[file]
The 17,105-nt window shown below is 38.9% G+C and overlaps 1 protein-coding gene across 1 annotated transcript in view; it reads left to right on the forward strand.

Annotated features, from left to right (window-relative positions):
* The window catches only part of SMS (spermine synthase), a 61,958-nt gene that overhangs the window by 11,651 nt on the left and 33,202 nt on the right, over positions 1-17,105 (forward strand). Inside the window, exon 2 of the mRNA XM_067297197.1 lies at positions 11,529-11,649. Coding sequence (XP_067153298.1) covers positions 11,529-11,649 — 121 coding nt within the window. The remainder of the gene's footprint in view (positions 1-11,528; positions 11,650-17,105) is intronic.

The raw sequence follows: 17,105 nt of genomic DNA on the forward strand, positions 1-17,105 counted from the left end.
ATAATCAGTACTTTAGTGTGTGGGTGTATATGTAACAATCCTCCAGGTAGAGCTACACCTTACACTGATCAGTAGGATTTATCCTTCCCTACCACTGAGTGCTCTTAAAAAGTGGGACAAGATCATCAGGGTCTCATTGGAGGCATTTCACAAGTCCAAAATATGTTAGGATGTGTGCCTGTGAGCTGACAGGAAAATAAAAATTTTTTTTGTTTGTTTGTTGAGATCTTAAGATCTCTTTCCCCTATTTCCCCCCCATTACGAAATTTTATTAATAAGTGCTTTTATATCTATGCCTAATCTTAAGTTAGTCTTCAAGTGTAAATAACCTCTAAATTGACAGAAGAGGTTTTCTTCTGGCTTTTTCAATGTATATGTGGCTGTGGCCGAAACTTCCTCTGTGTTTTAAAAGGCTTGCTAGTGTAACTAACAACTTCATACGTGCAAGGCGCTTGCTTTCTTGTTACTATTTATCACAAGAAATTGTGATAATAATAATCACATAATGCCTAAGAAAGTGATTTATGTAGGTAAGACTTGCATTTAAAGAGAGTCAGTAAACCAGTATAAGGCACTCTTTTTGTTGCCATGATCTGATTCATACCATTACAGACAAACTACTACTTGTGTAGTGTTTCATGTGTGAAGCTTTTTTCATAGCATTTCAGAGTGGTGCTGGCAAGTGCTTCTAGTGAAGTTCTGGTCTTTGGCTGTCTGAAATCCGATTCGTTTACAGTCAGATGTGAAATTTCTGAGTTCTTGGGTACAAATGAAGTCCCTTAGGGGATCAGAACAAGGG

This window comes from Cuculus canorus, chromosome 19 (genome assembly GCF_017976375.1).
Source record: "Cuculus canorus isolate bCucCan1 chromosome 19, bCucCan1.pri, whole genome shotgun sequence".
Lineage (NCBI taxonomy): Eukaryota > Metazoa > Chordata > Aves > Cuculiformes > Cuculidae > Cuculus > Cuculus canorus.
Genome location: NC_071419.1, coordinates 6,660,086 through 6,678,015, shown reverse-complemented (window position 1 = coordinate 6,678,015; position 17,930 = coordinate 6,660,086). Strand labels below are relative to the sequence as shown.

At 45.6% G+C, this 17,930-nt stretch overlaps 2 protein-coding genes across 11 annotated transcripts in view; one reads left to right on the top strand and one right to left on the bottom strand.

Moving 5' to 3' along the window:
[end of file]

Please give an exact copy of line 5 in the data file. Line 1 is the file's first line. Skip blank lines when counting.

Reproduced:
ATAATCAGTACTTTAGTGTGTGGGTGTATATGTAACAATCCTCCAGGTAGAGCTACACCTTACACTGATCAGTAGGATTTATCCTTCCCTACCACTGAGTGCTCTTAAAAAGTGGGACAAGATCATCAGGGTCTCATTGGAGGCATTTCACAAGTCCAAAATATGTTAGGATGTGTGCCTGTGAGCTGACAGGAAAATAAAAATTTTTTTTGTTTGTTTGTTGAGATCTTAAGATCTCTTTCCCCTATTTCCCCCCCATTACGAAATTTTATTAATAAGTGCTTTTATATCTATGCCTAATCTTAAGTTAGTCTTCAAGTGTAAATAACCTCTAAATTGACAGAAGAGGTTTTCTTCTGGCTTTTTCAATGTATATGTGGCTGTGGCCGAAACTTCCTCTGTGTTTTAAAAGGCTTGCTAGTGTAACTAACAACTTCATACGTGCAAGGCGCTTGCTTTCTTGTTACTATTTATCACAAGAAATTGTGATAATAATAATCACATAATGCCTAAGAAAGTGATTTATGTAGGTAAGACTTGCATTTAAAGAGAGTCAGTAAACCAGTATAAGGCACTCTTTTTGTTGCCATGATCTGATTCATACCATTACAGACAAACTACTACTTGTGTAGTGTTTCATGTGTGAAGCTTTTTTCATAGCATTTCAGAGTGGTGCTGGCAAGTGCTTCTAGTGAAGTTCTGGTCTTTGGCTGTCTGAAATCCGATTCGTTTACAGTCAGATGTGAAATTTCTGAGTTCTTGGGTACAAATGAAGTCCCTTAGGGGATCAGAACAAGGG